As alliances shift and countries re-define themselves, analysts say long-standing goals of some key players in Middle East may soon compete with Western goals More

Child Sexual Exploitation to Worsen in SE Asia

Southeast Asia’s planned economic integration is a key step for boosting the region’s productivity, but carries downsides as well More

This forum has been closed.
Comments
     
There are no comments in this forum. Be first and add one

Featured Videos

Your JavaScript is turned off or you have an old version of Adobe's Flash Player. Get the latest Flash player.
The Legacy of Jimmy Carter: The Preacher from Plainsi
X
October 01, 2014 10:45 AM
It is common in the United States to see tourists flock to sites associated with America's presidents. Some are privately owned and others are run by the National Park Service or the National Archives -- but most have helped draw business and people into the towns and cities where they are located. As VOA’s Kane Farabaugh reports, there is one particular presidential hometown that is unique in what it has to offer those who make the trip.
Video

Video The Legacy of Jimmy Carter: The Preacher from Plains

It is common in the United States to see tourists flock to sites associated with America's presidents. Some are privately owned and others are run by the National Park Service or the National Archives -- but most have helped draw business and people into the towns and cities where they are located. As VOA’s Kane Farabaugh reports, there is one particular presidential hometown that is unique in what it has to offer those who make the trip.
Video

Video Hong Kong Protests Draw New Supporters on National Holiday

On the 65th anniversary of the founding of Communist China, Hong Kong protesters are hoping to stage the largest pro-democracy demonstration since the 1989 Tiananmen protests. VOA's Brian Padden visited one of the protest sites mid-day, when the atmosphere was calm and where the supporters were enthusiastic about joining what they are calling the umbrella revolution.
Video

Video India's PM Continues First US Visit

India's prime minister is on his first visit to Washington, to strengthen political and economic ties between the world's oldest and the world biggest democracies. He came to the U.S. capital from New York, the first stop on his five-day visit to the country that denied him an entry visa in the past. From Washington, Zlatica Hoke reports Modi seemed most focused on attracting foreign investment and trade to increase job opportunities for his people.
Video

Video Malaysia Struggles to Stop People Joining Jihad

Malaysian authorities say militant groups like the so-called "Islamic State" have used social media to entice at least three dozen Malaysian Muslims to fight in what they call "jihad" in Syria and Iraq. As Mahi Ramkrishnan reports from Kuala Lumpur, counterterrorism police are deeply worried about what could happen when these militants return home.
Video

Video Could US Have Done More to Stop Rise of Islamic State?

President Obama says airstrikes against Islamic State militants in Syria will likely continue for some time because, in his words, "there is a cancer that has grown for too long." So what if President Obama had acted sooner in Syria to arm more-moderate opponents of both the Islamic State and the Syrian government? VOA State Department Correspondent Scott Stearns reports from the United Nations.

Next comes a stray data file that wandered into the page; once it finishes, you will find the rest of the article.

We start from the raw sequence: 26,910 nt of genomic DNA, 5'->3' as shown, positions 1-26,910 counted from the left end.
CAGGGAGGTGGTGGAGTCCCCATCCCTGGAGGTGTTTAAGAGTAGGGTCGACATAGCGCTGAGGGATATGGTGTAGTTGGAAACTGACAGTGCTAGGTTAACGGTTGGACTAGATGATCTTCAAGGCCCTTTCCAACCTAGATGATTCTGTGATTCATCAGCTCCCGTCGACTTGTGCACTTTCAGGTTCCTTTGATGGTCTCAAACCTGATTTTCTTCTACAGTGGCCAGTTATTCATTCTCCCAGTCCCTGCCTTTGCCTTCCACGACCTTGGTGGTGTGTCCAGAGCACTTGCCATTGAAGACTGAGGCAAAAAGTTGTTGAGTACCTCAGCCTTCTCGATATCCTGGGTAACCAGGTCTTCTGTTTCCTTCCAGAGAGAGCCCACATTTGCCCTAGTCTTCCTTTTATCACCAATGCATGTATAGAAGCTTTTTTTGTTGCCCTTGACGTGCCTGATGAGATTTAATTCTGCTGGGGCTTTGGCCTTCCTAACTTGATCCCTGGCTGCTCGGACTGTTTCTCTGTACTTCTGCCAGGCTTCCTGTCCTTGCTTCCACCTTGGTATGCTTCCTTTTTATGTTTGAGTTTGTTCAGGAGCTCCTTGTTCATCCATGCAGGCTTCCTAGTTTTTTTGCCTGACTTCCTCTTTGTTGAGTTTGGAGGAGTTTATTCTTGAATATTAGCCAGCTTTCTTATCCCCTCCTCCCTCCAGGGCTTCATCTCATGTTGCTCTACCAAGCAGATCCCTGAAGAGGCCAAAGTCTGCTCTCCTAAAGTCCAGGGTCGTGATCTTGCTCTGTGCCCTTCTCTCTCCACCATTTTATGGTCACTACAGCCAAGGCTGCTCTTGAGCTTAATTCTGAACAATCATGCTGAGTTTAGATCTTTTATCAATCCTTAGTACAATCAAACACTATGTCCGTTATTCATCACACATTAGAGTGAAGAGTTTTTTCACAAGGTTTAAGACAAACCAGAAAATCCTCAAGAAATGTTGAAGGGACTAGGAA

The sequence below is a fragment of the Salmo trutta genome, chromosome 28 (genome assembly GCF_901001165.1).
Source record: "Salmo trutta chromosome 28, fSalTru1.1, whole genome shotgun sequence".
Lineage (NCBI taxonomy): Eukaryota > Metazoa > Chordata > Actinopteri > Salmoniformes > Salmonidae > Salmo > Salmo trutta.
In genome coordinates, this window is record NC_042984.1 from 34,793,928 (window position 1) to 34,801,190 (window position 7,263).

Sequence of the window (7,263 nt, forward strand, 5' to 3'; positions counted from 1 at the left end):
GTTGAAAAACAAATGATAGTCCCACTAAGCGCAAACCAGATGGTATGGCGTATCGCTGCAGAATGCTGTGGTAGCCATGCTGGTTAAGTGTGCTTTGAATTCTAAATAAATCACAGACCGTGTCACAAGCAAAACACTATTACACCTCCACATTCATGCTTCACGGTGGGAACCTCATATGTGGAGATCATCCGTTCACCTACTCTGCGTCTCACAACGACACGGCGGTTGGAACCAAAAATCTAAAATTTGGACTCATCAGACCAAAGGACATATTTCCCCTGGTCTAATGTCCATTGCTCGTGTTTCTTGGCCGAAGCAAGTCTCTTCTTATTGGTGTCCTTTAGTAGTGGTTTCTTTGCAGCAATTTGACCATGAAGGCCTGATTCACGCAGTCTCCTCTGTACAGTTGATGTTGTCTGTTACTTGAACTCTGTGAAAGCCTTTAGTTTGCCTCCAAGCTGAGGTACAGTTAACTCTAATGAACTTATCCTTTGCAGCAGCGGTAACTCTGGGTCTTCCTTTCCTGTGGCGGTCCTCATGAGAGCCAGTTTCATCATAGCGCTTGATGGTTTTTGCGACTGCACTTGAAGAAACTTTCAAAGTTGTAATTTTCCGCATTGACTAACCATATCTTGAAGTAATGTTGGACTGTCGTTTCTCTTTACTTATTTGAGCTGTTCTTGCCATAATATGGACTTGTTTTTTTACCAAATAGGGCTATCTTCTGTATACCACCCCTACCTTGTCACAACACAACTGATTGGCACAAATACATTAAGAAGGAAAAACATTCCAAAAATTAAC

Video

Video Treasure Hunters Seek 'Hidden Treasure' in Central Kenya

Could a cave in a small village in central Kenya be the site of buried treasure? A rumor of riches, left behind by colonialists, has some residents dreaming of wealth, while others see it as a dangerous hoax. VOA's Gabe Joselow has the story.
Video

Video Ebola Patients Find No Treatment at Sierra Leone Holding Center

At a holding facility in Makeni, central Sierra Leone, dozens of sick people sit on the floor in an empty university building. They wait in filthy conditions. It's a 16-hour drive by ambulance to Kailahun Ebola treatment center. Adam Bailes was there and reports on what he says are some of the worst situations he has seen since the beginning of this Ebola outbreak. And he says it appears case numbers may already be far worse than authorities acknowledge.
Video

Video Identifying Bodies Found in Texas Border Region

Thousands of immigrants have died after crossing the border from Mexico into remote areas of the southwestern United States in recent years. Local officials in south Texas alone have found hundreds of unidentified bodies and buried them in mass graves in local cemeteries. Now an anthropologist and her students at Baylor University have been exhuming bodies and looking for clues to identify them. VOA’s Greg Flakus has more from Waco, Texas.
Colonel Steve ‘Spiros’ Pisanos left Greece and came to the U.S. to learn to fly. He flew fighters for the Allies in World War II, narrowly escaping death multiple times.Colonel Steve ‘Spiros’ Pisanos left Greece and came to the U.S. to learn to fly. He flew fighters for the Allies in World War II, narrowly escaping death multiple times.

AppleAndroid